Sensationalism and Slow Violence in Gulf Oil Spills

By: Alison Gouveia, Charlie Reisman, and Matt Walker

Big oil spills are often very present in the public conscience. Everyone knows the dramatic stories of the Exxon Valdez (1989), and the 2010 BP oil spill in the Gulf of Mexico. Many of you may have even seen Peter Berg’s big-budget film based on the latter, Deepwater Horizon (2016), featuring explosions and a heroic Mark Wahlberg. However, many of you may not know about the Taylor Energy oil spill. It is potentially the largest spill in US history and has been pouring oil into the Gulf since 2004, but because it never had a big explosion, it never reached the limelight.

Explosion of the Deepwater Horizon oil rig in 2010. Source: US Department of Defense

Public awareness of environmental events like these oil spills is determined by media coverage that hunts almost exclusively for spectacular stories while sometimes overlooking “less sexy” stories that are no less important. This process of sensationalism can smother issues of slow violence, events with detrimental effects that carry out over long periods of time. By comparing the BP spill and the current Taylor Energy spill, we will evaluate the impacts on vulnerable communities and ecosystems, as well as evaluate the role of sensationalism by the media in public attitude towards these events.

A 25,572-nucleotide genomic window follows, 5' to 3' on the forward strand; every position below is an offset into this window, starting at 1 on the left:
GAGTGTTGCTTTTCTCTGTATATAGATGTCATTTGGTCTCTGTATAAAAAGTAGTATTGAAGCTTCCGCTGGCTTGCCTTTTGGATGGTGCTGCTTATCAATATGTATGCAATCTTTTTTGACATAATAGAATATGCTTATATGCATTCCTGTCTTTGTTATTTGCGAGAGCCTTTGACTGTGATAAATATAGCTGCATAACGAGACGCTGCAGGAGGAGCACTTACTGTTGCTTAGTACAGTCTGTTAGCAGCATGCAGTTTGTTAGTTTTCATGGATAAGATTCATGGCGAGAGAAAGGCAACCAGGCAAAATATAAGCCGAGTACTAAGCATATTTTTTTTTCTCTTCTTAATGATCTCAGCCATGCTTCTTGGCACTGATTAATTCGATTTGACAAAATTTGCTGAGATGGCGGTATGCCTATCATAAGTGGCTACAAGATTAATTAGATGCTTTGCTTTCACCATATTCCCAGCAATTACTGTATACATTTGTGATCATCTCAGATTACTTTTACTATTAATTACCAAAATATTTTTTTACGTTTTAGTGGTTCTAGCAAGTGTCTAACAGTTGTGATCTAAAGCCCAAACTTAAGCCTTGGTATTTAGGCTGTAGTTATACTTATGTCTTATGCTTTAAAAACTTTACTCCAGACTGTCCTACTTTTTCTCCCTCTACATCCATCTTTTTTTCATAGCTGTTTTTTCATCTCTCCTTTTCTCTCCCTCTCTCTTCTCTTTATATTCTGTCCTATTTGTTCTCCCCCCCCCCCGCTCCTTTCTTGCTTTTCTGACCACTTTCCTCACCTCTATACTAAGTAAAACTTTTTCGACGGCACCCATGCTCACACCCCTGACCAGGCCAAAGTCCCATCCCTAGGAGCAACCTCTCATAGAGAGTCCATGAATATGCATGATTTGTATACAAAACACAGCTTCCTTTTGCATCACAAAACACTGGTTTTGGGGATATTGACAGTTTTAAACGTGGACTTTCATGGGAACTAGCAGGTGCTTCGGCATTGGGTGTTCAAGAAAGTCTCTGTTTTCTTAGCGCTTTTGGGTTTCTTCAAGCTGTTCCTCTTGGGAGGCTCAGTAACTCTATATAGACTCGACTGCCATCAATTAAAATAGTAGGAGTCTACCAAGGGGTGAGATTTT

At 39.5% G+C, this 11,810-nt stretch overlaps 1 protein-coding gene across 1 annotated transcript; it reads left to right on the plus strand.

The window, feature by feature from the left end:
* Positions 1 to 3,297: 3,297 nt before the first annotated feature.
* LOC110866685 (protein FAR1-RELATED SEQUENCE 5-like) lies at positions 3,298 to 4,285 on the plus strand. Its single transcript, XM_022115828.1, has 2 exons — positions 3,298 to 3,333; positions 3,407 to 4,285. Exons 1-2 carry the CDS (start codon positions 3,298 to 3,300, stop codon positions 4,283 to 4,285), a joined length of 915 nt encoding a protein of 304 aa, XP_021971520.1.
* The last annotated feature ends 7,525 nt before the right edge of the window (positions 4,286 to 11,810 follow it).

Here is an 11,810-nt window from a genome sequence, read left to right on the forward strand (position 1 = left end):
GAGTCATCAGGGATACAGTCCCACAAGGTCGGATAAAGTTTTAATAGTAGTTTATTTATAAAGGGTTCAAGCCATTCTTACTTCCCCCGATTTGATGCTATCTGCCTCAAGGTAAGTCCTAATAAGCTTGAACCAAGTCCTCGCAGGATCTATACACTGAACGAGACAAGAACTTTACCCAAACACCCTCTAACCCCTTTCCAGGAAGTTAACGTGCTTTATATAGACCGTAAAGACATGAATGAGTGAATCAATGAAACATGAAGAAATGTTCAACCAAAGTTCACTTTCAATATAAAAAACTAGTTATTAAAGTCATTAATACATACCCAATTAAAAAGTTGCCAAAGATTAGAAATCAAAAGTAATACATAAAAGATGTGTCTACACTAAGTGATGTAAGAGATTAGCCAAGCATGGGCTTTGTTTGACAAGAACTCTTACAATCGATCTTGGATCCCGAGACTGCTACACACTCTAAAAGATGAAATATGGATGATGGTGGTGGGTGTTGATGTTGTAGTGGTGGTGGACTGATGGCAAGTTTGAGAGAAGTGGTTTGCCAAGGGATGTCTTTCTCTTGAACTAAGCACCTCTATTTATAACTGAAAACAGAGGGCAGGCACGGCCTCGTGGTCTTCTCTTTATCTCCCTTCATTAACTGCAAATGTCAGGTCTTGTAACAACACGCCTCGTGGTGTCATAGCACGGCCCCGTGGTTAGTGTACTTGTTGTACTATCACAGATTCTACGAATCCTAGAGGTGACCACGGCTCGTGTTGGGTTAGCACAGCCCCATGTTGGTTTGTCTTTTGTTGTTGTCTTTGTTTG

Keywords: “Sacrifice Zones”, “Slow Violence” 

Table of Contents:

Background on Taylor Energy and BP Oil Spills

Slow Violence & Oil Spills 

Psychological Impacts on Communities

Sensationalism in Media